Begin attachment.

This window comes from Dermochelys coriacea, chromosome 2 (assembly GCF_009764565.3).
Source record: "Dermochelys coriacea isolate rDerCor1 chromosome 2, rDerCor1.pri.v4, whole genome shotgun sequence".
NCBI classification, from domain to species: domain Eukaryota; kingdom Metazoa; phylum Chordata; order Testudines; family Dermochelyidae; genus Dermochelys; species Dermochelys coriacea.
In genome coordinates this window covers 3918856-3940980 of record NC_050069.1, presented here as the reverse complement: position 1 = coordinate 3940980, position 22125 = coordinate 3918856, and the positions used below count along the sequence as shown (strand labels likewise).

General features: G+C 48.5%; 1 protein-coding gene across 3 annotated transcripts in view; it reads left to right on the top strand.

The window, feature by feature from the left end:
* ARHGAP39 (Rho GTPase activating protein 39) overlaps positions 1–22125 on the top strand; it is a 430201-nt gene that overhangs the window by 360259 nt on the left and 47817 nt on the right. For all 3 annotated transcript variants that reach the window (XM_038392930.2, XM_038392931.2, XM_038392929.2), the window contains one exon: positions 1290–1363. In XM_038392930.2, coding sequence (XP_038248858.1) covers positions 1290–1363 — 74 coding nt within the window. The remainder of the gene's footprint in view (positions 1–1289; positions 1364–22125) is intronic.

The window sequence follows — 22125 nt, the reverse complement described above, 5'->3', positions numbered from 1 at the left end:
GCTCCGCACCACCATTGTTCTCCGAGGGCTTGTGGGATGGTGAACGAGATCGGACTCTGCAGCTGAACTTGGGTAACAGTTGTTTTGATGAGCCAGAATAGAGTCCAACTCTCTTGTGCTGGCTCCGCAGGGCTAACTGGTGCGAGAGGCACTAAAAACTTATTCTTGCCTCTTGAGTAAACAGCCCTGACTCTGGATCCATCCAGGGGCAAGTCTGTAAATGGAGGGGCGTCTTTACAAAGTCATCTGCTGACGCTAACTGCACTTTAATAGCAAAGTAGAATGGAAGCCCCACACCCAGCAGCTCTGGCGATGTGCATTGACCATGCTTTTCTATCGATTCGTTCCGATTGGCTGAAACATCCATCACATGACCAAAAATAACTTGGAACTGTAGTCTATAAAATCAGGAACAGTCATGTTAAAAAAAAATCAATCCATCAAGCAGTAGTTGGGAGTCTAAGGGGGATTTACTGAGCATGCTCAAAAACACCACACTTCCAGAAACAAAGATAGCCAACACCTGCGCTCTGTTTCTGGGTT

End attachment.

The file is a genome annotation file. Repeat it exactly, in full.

This window comes from Dermochelys coriacea, chromosome 2 (assembly GCF_009764565.3).
Source record: "Dermochelys coriacea isolate rDerCor1 chromosome 2, rDerCor1.pri.v4, whole genome shotgun sequence".
NCBI classification, from domain to species: domain Eukaryota; kingdom Metazoa; phylum Chordata; order Testudines; family Dermochelyidae; genus Dermochelys; species Dermochelys coriacea.
In genome coordinates this window covers 3918856-3940980 of record NC_050069.1, presented here as the reverse complement: position 1 = coordinate 3940980, position 22125 = coordinate 3918856, and the positions used below count along the sequence as shown (strand labels likewise).

General features: G+C 48.5%; 1 protein-coding gene across 3 annotated transcripts in view; it reads left to right on the top strand.

The window, feature by feature from the left end:
* ARHGAP39 (Rho GTPase activating protein 39) overlaps positions 1–22125 on the top strand; it is a 430201-nt gene that overhangs the window by 360259 nt on the left and 47817 nt on the right. For all 3 annotated transcript variants that reach the window (XM_038392930.2, XM_038392931.2, XM_038392929.2), the window contains one exon: positions 1290–1363. In XM_038392930.2, coding sequence (XP_038248858.1) covers positions 1290–1363 — 74 coding nt within the window. The remainder of the gene's footprint in view (positions 1–1289; positions 1364–22125) is intronic.

The window sequence follows — 22125 nt, the reverse complement described above, 5'->3', positions numbered from 1 at the left end:
GCTCCGCACCACCATTGTTCTCCGAGGGCTTGTGGGATGGTGAACGAGATCGGACTCTGCAGCTGAACTTGGGTAACAGTTGTTTTGATGAGCCAGAATAGAGTCCAACTCTCTTGTGCTGGCTCCGCAGGGCTAACTGGTGCGAGAGGCACTAAAAACTTATTCTTGCCTCTTGAGTAAACAGCCCTGACTCTGGATCCATCCAGGGGCAAGTCTGTAAATGGAGGGGCGTCTTTACAAAGTCATCTGCTGACGCTAACTGCACTTTAATAGCAAAGTAGAATGGAAGCCCCACACCCAGCAGCTCTGGCGATGTGCATTGACCATGCTTTTCTATCGATTCGTTCCGATTGGCTGAAACATCCATCACATGACCAAAAATAACTTGGAACTGTAGTCTATAAAATCAGGAACAGTCATGTTAAAAAAAAATCAATCCATCAAGCAGTAGTTGGGAGTCTAAGGGGGATTTACTGAGCATGCTCAAAAACACCACACTTCCAGAAACAAAGATAGCCAACACCTGCGCTCTGTTTCTGGGTT